July 22, 2009


The proposed use of phone tapping evidence to secure convictions in terrorist and criminal trials has been shown in secret tests to be unworkable.

Last year Gordon Brown proposed limited use of intercept evidence, gathered by intelligence agencies, in the courts and David Cameron has called for its introduction “so we [can] catch, convict and imprison more terrorists”.

Legal and counter-terrorism sources believe that the extremist cleric Abu Hamza al-Masri could have been jailed for involvement in international kidnapping had intercept material been available to prosecutors.

However, an intelligence watchdog disclosed yesterday that “live testing” of the idea in mock courtroom trials had encountered major obstacles...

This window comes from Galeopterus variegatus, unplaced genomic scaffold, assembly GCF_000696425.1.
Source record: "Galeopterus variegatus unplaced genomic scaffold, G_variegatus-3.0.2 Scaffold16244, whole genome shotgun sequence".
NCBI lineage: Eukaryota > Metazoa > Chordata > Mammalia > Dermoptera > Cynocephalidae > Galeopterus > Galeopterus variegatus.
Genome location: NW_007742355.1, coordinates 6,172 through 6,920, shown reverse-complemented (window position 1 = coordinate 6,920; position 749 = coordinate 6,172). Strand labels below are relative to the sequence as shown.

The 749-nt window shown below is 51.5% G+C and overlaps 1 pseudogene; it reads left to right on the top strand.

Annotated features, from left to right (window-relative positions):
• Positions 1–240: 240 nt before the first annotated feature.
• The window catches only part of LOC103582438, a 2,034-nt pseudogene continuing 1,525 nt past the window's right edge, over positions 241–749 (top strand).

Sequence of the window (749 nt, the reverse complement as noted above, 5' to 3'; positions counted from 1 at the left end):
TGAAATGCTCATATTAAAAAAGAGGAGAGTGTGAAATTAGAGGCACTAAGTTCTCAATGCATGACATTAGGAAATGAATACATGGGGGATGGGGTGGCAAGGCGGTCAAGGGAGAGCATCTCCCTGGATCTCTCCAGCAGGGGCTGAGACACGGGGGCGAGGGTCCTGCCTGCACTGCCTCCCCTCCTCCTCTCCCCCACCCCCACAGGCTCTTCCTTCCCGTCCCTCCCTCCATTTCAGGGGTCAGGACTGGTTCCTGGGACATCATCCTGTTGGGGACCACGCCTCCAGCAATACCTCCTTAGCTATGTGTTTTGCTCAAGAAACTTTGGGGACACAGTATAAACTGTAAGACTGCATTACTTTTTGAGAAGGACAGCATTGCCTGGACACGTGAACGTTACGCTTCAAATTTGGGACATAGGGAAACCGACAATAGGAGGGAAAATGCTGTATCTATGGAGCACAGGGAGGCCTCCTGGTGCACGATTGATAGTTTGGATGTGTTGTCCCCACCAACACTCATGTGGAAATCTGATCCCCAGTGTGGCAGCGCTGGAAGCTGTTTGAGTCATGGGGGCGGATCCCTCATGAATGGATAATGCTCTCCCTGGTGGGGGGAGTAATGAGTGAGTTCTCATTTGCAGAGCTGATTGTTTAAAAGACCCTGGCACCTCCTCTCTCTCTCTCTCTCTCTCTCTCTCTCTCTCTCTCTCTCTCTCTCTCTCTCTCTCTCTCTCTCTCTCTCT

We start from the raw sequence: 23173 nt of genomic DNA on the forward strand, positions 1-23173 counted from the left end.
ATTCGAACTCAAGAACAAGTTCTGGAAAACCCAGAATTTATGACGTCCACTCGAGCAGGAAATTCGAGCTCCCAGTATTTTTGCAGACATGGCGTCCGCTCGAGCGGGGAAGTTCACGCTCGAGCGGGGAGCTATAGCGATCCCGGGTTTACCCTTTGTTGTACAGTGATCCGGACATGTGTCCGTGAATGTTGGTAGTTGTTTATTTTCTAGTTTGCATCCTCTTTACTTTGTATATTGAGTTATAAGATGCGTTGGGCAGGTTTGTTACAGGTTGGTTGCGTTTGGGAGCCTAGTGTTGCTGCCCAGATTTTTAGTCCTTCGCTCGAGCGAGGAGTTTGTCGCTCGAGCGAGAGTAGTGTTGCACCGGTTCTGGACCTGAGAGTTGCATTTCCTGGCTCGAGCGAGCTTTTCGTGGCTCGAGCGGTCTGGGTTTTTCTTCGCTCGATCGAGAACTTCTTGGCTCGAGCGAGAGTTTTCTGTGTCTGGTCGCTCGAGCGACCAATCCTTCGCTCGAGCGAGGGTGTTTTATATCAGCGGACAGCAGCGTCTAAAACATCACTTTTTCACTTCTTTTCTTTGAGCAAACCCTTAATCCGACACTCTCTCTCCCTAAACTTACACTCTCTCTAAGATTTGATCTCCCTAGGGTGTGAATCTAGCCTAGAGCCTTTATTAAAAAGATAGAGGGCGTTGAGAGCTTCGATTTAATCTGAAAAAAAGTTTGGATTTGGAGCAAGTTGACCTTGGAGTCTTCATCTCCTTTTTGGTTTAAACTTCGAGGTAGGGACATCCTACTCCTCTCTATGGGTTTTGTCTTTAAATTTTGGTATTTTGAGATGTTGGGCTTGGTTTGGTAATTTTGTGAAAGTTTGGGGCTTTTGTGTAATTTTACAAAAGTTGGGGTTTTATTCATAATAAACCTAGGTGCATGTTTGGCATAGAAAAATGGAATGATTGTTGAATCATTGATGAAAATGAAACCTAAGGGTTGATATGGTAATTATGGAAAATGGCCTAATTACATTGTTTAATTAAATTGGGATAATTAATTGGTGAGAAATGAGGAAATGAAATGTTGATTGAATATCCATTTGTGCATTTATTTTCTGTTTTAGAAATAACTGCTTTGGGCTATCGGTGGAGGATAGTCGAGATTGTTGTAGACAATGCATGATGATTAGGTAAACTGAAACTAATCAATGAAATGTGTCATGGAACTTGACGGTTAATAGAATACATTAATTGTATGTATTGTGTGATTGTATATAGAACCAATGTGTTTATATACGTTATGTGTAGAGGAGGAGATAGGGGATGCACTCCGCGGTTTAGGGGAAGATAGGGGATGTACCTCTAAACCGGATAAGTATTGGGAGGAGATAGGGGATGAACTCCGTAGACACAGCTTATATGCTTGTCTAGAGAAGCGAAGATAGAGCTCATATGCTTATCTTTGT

...many senior police and intelligence officials have serious concerns that disclosure of intercept material will benefit criminal and terrorist organisations by exposing human sources and revealing the sophisticated technology that they use in covert surveillance...

...In another report published yesterday, the Chief Surveillance Commissioner complained that senior police officers and public officials with powers to authorise covert surveillance did not understand their powers and were unwilling to be trained...

I don't get this. Surely if people say compromising things over the phone juries should get to hear them no? What could go wrong?


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